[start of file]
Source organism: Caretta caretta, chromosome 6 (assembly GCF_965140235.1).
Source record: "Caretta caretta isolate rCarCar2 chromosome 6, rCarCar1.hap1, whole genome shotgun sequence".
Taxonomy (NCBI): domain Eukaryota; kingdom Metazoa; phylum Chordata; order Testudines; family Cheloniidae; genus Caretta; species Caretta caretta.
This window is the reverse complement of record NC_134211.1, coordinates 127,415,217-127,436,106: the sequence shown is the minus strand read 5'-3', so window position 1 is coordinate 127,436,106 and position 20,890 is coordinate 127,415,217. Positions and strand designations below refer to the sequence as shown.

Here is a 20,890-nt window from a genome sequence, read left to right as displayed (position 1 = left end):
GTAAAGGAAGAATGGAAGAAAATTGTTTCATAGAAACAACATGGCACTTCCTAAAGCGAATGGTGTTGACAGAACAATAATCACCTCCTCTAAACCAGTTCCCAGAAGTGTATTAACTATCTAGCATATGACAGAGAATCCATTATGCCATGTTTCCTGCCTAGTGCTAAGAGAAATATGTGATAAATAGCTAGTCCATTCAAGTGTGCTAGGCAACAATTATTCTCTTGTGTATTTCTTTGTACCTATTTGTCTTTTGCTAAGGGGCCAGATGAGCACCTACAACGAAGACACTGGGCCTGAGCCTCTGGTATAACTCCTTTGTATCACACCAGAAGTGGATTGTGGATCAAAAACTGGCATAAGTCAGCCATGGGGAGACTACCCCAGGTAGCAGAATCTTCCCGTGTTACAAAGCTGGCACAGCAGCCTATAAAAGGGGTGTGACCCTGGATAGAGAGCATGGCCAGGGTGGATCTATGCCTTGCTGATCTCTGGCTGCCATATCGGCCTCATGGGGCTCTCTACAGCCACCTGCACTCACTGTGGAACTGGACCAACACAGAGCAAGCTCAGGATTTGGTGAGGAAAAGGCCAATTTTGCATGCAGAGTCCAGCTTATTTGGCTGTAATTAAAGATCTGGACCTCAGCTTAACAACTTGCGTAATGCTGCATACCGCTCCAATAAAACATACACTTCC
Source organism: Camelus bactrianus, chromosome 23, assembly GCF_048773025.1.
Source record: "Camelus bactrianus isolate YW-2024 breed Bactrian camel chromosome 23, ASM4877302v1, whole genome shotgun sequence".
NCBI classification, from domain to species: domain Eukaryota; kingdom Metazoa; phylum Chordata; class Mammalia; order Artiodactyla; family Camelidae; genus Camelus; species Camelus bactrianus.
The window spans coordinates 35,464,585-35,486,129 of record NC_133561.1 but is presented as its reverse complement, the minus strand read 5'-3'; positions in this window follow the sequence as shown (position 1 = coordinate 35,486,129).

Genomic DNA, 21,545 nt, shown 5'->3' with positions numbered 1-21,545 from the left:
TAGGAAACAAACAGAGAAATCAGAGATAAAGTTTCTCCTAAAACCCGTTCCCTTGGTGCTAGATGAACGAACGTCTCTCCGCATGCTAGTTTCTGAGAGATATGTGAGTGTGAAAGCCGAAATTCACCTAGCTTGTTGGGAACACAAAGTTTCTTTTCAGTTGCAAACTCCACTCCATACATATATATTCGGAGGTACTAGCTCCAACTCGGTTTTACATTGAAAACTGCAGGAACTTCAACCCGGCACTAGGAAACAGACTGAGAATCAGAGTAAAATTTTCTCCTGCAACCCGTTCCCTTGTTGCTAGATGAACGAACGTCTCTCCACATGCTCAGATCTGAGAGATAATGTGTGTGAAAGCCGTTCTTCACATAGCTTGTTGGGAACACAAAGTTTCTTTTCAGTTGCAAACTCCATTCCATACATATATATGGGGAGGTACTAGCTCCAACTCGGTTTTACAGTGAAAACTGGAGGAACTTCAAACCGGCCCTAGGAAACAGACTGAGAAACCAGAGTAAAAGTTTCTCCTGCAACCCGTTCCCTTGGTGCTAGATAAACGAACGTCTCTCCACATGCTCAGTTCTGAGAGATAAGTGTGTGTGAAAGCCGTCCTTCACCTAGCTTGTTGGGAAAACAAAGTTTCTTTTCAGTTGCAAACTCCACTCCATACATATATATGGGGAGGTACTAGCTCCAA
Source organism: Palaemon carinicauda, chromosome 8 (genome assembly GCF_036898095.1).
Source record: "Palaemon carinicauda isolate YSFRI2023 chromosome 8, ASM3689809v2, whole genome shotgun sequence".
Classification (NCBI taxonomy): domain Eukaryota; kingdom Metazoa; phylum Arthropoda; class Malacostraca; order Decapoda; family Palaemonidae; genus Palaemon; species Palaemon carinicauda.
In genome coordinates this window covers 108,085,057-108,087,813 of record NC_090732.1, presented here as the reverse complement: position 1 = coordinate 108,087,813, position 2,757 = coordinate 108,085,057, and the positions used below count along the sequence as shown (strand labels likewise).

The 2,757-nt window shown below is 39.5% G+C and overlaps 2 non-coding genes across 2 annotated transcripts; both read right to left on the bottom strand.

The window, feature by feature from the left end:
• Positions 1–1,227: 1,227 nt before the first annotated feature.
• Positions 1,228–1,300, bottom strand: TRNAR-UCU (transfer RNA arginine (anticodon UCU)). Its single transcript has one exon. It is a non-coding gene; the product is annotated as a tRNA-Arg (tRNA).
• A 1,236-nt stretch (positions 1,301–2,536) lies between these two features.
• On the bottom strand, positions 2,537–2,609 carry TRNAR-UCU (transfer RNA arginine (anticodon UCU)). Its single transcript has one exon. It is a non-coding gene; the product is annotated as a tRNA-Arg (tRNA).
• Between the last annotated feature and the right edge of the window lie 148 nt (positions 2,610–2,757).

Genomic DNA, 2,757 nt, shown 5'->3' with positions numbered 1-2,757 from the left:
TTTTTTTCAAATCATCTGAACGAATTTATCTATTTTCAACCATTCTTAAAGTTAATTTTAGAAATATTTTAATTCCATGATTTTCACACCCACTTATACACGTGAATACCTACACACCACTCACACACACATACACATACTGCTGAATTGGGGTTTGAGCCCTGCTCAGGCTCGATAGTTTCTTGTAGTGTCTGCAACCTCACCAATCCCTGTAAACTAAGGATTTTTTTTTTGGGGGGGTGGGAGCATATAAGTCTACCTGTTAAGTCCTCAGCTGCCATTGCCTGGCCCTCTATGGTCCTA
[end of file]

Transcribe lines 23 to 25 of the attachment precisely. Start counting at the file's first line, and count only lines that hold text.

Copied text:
• Between the last annotated feature and the right edge of the window lie 148 nt (positions 2,610–2,757).

Genomic DNA, 2,757 nt, shown 5'->3' with positions numbered 1-2,757 from the left:
TTTTTTTCAAATCATCTGAACGAATTTATCTATTTTCAACCATTCTTAAAGTTAATTTTAGAAATATTTTAATTCCATGATTTTCACACCCACTTATACACGTGAATACCTACACACCACTCACACACACATACACATACTGCTGAATTGGGGTTTGAGCCCTGCTCAGGCTCGATAGTTTCTTGTAGTGTCTGCAACCTCACCAATCCCTGTAAACTAAGGATTTTTTTTTTGGGGGGGTGGGAGCATATAAGTCTACCTGTTAAGTCCTCAGCTGCCATTGCCTGGCCCTCTATGGTCCTA